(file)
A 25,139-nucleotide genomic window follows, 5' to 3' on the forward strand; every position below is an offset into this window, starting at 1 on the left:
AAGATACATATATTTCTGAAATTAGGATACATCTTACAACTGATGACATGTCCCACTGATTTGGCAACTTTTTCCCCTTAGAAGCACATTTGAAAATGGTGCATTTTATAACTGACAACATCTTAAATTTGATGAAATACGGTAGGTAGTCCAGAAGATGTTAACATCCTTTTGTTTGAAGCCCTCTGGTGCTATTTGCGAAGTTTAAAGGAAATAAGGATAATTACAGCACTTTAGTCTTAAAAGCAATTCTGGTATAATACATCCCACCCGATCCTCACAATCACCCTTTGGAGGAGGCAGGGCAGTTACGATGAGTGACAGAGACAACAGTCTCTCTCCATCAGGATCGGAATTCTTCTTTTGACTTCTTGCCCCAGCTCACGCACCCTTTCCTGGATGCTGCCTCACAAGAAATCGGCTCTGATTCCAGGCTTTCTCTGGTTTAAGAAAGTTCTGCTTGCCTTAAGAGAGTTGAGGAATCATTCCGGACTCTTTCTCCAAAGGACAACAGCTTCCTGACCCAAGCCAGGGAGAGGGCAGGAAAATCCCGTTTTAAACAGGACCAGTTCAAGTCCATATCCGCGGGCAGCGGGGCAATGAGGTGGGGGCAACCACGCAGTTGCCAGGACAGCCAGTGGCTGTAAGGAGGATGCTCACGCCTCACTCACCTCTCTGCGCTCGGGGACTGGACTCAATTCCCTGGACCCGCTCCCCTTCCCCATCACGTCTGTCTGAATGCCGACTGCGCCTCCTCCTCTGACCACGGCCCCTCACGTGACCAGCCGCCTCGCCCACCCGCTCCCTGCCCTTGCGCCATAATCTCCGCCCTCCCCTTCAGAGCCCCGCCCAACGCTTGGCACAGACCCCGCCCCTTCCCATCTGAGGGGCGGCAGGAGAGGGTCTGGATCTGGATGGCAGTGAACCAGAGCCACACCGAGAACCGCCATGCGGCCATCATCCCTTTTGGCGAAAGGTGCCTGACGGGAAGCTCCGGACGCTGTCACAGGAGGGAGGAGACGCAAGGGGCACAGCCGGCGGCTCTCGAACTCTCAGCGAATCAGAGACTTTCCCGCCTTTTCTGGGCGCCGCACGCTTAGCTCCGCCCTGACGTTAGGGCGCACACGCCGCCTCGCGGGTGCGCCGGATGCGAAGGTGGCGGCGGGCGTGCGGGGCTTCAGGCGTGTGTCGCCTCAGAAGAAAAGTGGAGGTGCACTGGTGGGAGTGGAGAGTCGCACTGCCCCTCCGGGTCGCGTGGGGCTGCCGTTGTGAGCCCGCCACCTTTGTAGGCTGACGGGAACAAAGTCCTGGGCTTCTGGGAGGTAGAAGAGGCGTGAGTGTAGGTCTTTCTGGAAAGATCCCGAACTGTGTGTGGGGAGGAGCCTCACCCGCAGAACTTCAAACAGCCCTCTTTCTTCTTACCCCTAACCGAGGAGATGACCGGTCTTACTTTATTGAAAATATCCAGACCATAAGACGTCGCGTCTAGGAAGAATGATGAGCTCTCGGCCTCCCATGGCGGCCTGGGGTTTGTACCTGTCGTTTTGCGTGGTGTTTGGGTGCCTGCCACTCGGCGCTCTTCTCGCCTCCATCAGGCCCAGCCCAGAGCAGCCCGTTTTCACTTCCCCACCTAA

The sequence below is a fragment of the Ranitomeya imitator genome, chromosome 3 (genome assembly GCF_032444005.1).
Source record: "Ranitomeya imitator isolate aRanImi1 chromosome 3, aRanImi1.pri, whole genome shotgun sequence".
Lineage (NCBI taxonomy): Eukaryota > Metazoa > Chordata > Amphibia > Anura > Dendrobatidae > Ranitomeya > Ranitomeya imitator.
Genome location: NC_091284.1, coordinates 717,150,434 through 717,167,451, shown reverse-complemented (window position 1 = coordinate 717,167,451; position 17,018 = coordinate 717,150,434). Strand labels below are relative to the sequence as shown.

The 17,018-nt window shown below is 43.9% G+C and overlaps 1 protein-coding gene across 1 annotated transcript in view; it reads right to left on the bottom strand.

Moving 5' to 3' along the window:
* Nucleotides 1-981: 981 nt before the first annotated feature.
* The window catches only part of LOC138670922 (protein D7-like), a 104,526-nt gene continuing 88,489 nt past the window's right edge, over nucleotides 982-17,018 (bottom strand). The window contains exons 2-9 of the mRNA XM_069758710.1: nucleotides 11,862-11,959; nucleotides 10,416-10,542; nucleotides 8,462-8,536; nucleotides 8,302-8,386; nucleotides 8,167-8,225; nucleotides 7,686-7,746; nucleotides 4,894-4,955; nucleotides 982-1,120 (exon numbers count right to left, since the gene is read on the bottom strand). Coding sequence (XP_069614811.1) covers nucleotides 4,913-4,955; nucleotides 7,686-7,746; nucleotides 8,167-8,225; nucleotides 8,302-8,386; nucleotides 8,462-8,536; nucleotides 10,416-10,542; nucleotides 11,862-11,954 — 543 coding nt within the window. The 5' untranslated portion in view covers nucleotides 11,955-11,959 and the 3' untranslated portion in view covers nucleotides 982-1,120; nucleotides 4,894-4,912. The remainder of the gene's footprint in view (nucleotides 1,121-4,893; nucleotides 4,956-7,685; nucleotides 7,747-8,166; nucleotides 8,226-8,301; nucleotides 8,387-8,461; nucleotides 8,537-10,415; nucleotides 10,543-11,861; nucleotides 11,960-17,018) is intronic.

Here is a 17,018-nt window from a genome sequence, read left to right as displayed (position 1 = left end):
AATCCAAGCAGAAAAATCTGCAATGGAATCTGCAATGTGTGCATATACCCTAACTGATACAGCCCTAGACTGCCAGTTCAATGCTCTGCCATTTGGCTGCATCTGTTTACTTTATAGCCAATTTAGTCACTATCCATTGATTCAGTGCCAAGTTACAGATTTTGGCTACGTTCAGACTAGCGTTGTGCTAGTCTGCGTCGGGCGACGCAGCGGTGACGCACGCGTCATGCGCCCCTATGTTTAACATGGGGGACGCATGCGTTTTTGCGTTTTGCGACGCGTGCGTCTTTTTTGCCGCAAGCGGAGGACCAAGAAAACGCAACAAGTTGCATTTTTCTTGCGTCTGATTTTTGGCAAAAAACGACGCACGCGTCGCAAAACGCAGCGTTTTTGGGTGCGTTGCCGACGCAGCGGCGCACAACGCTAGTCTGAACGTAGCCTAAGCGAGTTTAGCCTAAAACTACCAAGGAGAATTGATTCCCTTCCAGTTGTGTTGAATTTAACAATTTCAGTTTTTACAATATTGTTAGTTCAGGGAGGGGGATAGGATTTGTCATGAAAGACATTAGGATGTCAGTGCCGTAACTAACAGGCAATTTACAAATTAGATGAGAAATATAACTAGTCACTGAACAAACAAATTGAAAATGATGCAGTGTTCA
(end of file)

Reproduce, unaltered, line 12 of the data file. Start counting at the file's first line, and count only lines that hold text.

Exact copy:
AATCCAAGCAGAAAAATCTGCAATGGAATCTGCAATGTGTGCATATACCCTAACTGATACAGCCCTAGACTGCCAGTTCAATGCTCTGCCATTTGGCTGCATCTGTTTACTTTATAGCCAATTTAGTCACTATCCATTGATTCAGTGCCAAGTTACAGATTTTGGCTACGTTCAGACTAGCGTTGTGCTAGTCTGCGTCGGGCGACGCAGCGGTGACGCACGCGTCATGCGCCCCTATGTTTAACATGGGGGACGCATGCGTTTTTGCGTTTTGCGACGCGTGCGTCTTTTTTGCCGCAAGCGGAGGACCAAGAAAACGCAACAAGTTGCATTTTTCTTGCGTCTGATTTTTGGCAAAAAACGACGCACGCGTCGCAAAACGCAGCGTTTTTGGGTGCGTTGCCGACGCAGCGGCGCACAACGCTAGTCTGAACGTAGCCTAAGCGAGTTTAGCCTAAAACTACCAAGGAGAATTGATTCCCTTCCAGTTGTGTTGAATTTAACAATTTCAGTTTTTACAATATTGTTAGTTCAGGGAGGGGGATAGGATTTGTCATGAAAGACATTAGGATGTCAGTGCCGTAACTAACAGGCAATTTACAAATTAGATGAGAAATATAACTAGTCACTGAACAAACAAATTGAAAATGATGCAGTGTTCA